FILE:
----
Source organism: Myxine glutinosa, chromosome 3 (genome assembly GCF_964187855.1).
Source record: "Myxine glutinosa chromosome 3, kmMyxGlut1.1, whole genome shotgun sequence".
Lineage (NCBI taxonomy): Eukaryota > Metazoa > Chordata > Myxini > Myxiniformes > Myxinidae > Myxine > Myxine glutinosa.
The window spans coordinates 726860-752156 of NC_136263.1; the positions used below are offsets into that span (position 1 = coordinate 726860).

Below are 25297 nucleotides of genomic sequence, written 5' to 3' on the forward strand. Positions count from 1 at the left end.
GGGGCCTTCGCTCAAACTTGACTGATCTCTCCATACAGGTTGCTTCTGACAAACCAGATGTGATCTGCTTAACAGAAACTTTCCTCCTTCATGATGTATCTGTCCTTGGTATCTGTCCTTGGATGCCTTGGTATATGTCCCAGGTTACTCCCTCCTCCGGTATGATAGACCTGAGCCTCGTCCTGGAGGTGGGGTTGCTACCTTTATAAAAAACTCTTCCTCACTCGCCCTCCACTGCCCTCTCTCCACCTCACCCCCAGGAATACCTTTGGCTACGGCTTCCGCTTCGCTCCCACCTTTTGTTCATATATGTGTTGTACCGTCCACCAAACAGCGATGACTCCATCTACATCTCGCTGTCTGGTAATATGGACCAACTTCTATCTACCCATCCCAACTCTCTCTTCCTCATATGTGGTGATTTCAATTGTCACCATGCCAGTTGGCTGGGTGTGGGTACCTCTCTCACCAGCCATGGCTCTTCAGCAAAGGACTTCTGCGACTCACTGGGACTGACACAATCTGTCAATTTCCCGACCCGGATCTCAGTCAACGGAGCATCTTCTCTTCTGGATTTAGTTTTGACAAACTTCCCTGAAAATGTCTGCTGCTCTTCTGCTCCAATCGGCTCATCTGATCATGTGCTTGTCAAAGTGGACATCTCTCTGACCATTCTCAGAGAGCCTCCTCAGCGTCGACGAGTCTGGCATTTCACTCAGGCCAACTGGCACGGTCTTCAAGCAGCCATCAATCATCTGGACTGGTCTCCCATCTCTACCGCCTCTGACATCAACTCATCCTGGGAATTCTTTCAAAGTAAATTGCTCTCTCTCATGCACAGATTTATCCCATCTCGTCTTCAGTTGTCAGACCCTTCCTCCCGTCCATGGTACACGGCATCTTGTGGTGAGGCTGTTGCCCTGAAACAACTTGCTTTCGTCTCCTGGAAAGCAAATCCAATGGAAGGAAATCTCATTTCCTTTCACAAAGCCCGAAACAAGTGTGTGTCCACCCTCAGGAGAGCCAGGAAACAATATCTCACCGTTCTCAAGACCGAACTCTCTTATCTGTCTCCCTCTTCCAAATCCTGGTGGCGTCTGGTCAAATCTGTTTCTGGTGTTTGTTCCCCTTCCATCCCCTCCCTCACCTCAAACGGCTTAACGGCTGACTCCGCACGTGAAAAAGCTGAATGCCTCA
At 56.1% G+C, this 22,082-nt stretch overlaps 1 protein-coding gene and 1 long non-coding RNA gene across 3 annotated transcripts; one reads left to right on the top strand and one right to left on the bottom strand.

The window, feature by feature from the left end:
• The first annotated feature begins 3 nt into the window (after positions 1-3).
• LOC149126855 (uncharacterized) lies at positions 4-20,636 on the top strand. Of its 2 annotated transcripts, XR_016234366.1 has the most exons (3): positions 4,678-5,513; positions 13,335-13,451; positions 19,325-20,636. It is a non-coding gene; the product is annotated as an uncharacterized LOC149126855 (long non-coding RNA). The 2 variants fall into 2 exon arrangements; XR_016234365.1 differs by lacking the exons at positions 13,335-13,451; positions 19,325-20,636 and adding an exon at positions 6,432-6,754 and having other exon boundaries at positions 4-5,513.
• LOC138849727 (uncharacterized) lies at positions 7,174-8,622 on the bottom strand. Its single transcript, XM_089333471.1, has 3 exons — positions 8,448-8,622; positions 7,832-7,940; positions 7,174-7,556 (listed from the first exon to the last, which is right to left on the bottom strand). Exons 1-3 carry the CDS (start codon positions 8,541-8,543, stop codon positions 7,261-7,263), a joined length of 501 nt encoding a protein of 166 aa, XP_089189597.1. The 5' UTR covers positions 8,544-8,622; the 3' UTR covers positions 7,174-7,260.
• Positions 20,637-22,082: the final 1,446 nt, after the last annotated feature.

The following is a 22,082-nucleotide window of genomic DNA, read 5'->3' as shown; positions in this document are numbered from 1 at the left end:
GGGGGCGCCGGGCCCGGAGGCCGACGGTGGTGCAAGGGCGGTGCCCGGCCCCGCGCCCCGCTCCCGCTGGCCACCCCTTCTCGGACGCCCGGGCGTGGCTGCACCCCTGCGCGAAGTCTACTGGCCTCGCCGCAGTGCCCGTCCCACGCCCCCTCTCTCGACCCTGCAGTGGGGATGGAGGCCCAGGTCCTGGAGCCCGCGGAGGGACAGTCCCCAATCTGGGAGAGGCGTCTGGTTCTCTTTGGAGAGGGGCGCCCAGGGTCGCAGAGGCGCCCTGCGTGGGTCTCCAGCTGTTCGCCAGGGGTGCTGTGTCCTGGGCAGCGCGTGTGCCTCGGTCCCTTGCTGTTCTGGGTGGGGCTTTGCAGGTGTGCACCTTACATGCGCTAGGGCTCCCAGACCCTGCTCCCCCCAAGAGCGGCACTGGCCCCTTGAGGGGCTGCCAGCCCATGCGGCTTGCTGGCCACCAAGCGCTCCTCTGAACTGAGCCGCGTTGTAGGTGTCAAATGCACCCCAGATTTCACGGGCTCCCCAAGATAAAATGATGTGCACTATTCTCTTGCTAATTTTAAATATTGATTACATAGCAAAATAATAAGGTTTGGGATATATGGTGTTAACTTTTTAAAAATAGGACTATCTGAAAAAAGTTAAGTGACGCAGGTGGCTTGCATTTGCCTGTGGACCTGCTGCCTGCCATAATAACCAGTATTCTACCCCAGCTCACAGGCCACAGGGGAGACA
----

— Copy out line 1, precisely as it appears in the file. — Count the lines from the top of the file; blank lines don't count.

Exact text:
Source organism: Myxine glutinosa, chromosome 3 (genome assembly GCF_964187855.1).